Air Marshal Aspy Engineer’s Recollections

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In 1992, the then CAS Air Chief Marshal N C Suri requested many of the surviving senior veterans of the Indian Air Force to write down their memoirs or recollections for the purpose of publishing them in a commemorative 50th Anniversary History. Air Marshal Aspy Engineer responded to the personal request of the CAS and penned down his recollections in nine pages of hand written notes. The account was never used in any publication, but thankfully the preserved notes are in the collection of Cyrus Engineer, Aspy’s son. Recently Mrs Farida Singh, daughter of Jungoo Engineer procured the papers as well as several  photographs from the collection and very kindly provided them here for our website with the permission of the family

AspyEngineerRecollections.jpg (13137 bytes)In 1992, the then CAS Air Chief Marshal N C Suri requested many of the surviving senior veterans of the Indian Air Force to write down their memoirs or recollections for the purpose of publishing them in a commemorative 50th Anniversary History. Air Marshal Aspy Engineer responded to the personal request of the CAS and penned down his recollections in nine pages of hand written notes. The account was never used in any publication, but thankfully the preserved notes are in the collection of Cyrus Engineer, Aspy’s son. Recently Mrs Farida Singh, daughter of Jungoo Engineer procured the papers as well as several  photographs from the collection and very kindly provided them here for our website with the permission of the family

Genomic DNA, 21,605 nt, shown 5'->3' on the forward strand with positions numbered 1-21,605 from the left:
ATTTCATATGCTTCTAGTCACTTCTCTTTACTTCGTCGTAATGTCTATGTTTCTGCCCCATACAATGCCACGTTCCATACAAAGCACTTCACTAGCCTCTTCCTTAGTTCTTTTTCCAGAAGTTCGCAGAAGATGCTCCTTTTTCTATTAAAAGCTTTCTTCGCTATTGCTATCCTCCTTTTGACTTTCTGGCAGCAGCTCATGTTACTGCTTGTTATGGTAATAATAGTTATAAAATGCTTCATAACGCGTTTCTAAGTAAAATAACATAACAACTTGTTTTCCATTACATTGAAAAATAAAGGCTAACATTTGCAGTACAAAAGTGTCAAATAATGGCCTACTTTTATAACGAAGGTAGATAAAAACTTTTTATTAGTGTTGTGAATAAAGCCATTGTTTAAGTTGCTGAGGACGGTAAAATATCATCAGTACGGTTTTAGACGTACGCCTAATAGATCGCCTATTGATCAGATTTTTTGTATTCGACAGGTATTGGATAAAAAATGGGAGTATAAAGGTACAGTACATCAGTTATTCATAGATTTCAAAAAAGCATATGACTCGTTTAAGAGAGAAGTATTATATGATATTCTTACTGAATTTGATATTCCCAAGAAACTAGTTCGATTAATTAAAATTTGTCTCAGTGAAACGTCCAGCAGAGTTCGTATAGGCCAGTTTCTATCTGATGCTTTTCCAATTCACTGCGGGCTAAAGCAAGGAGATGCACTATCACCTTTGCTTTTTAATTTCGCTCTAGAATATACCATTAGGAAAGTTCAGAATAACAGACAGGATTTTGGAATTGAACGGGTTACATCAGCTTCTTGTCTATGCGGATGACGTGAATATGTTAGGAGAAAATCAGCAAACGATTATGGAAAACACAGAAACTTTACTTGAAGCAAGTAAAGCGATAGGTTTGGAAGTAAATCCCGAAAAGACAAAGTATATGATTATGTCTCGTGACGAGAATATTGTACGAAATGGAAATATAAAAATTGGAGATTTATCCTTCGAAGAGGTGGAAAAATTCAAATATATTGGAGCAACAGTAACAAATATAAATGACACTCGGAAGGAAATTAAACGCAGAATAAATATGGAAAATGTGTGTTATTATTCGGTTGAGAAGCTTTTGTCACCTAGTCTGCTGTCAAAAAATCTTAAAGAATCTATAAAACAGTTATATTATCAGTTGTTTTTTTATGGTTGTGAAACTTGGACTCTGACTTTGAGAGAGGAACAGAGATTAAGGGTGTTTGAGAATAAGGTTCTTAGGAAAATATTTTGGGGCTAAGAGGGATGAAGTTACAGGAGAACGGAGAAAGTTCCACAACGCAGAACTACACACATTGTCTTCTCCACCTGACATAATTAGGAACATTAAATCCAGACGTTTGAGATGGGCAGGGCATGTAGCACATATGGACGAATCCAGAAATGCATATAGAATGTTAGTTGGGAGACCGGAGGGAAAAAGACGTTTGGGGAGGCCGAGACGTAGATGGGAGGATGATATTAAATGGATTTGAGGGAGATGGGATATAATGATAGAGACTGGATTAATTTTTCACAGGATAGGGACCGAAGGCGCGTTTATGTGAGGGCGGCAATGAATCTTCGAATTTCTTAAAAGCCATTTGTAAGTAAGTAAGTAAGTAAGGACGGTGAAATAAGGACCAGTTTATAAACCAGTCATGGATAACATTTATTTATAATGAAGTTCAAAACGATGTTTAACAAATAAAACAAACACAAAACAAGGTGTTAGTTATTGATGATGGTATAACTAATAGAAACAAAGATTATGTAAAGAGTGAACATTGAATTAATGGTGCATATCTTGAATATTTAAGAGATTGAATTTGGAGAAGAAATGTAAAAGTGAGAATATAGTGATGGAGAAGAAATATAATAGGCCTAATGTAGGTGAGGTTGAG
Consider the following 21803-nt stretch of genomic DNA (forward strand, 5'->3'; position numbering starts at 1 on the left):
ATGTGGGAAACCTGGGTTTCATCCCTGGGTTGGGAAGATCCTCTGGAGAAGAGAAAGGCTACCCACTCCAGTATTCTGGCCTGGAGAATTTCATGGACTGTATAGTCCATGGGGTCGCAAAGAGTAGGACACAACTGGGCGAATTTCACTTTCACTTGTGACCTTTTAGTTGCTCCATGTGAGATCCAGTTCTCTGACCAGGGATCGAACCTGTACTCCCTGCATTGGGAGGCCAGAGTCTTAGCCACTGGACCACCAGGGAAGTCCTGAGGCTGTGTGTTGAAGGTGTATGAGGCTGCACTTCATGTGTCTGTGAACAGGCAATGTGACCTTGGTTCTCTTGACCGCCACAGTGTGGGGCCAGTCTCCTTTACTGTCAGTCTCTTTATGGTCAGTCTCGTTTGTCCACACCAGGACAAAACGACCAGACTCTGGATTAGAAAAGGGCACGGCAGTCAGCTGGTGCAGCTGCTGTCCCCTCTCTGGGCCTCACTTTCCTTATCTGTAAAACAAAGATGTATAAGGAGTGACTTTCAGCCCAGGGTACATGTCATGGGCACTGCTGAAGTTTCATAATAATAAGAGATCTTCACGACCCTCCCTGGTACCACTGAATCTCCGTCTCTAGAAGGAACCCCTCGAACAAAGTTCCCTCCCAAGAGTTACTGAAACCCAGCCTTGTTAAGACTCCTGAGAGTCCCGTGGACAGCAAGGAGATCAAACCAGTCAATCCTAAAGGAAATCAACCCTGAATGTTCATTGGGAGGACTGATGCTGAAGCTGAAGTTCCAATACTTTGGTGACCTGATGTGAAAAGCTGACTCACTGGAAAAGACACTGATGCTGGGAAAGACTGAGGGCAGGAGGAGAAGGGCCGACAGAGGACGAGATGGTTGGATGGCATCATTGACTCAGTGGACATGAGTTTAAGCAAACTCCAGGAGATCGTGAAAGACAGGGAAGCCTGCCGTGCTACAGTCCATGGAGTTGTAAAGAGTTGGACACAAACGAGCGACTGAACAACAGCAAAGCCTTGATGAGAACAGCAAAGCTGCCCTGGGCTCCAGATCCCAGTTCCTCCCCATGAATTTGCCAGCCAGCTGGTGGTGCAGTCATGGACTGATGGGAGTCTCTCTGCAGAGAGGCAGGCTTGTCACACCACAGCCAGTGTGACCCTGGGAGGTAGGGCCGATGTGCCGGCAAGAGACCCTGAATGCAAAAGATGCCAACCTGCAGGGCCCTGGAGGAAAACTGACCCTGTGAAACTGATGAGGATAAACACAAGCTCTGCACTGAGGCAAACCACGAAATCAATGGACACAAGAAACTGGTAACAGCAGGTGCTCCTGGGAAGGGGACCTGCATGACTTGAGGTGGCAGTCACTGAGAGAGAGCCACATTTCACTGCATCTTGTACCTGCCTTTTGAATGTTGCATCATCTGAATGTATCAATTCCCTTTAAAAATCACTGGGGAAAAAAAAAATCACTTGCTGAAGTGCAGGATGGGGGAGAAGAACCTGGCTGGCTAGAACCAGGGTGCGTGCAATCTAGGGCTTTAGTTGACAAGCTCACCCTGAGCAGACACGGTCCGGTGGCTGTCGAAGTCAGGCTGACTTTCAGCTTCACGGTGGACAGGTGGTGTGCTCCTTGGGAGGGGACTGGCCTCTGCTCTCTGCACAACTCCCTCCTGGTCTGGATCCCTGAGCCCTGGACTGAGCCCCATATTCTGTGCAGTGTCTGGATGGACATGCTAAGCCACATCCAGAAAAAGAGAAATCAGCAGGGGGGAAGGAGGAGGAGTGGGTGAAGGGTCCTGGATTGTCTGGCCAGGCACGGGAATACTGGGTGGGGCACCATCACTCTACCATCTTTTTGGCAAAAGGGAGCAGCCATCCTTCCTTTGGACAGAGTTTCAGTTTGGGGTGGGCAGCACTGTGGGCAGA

Click on the Image on the right to download the 2.7MB PDF of the Original document or continue to read below


Let me first introduce myself as the second Indian to be appointed as the Chief of the Indian Air Force. The first Indian C.A.S. was my very good friend, the late Air Marshal Subrato Mukerjee. Yes, I am proud and happy of the good relations that we two, the senior most officers of the post-partition I.A.F, always maintained. This meant a lot to the service.

As I write this, I am now over 80 years old and staying in California recovering from a cardiac problem. Up here, I have no records to refer to. However, I do remember the past in great detail. Of the birth of the Indian air force in early 1930 in the India of those days. The British ruled and India included such countries as Pakistan, Bangladesh and Ceylon. Even Burma was ruled by the viceroy from New Delhi and the Indian rupee was the prevailing currency of many parts in the Persian Gulf.

In the beginning